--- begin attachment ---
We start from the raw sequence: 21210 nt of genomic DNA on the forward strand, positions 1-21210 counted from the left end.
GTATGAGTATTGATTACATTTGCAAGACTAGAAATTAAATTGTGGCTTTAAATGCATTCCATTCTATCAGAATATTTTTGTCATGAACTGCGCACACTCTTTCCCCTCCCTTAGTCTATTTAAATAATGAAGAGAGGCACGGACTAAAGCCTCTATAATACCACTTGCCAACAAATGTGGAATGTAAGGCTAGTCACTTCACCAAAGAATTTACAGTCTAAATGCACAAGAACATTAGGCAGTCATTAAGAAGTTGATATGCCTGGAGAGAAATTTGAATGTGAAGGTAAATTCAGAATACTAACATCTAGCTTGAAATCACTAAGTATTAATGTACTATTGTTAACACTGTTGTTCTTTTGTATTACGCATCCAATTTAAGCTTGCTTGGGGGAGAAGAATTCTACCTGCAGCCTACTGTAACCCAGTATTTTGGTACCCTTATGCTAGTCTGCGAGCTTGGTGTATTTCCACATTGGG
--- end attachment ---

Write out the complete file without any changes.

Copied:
We start from the raw sequence: 21210 nt of genomic DNA on the forward strand, positions 1-21210 counted from the left end.
GTATGAGTATTGATTACATTTGCAAGACTAGAAATTAAATTGTGGCTTTAAATGCATTCCATTCTATCAGAATATTTTTGTCATGAACTGCGCACACTCTTTCCCCTCCCTTAGTCTATTTAAATAATGAAGAGAGGCACGGACTAAAGCCTCTATAATACCACTTGCCAACAAATGTGGAATGTAAGGCTAGTCACTTCACCAAAGAATTTACAGTCTAAATGCACAAGAACATTAGGCAGTCATTAAGAAGTTGATATGCCTGGAGAGAAATTTGAATGTGAAGGTAAATTCAGAATACTAACATCTAGCTTGAAATCACTAAGTATTAATGTACTATTGTTAACACTGTTGTTCTTTTGTATTACGCATCCAATTTAAGCTTGCTTGGGGGAGAAGAATTCTACCTGCAGCCTACTGTAACCCAGTATTTTGGTACCCTTATGCTAGTCTGCGAGCTTGGTGTATTTCCACATTGGG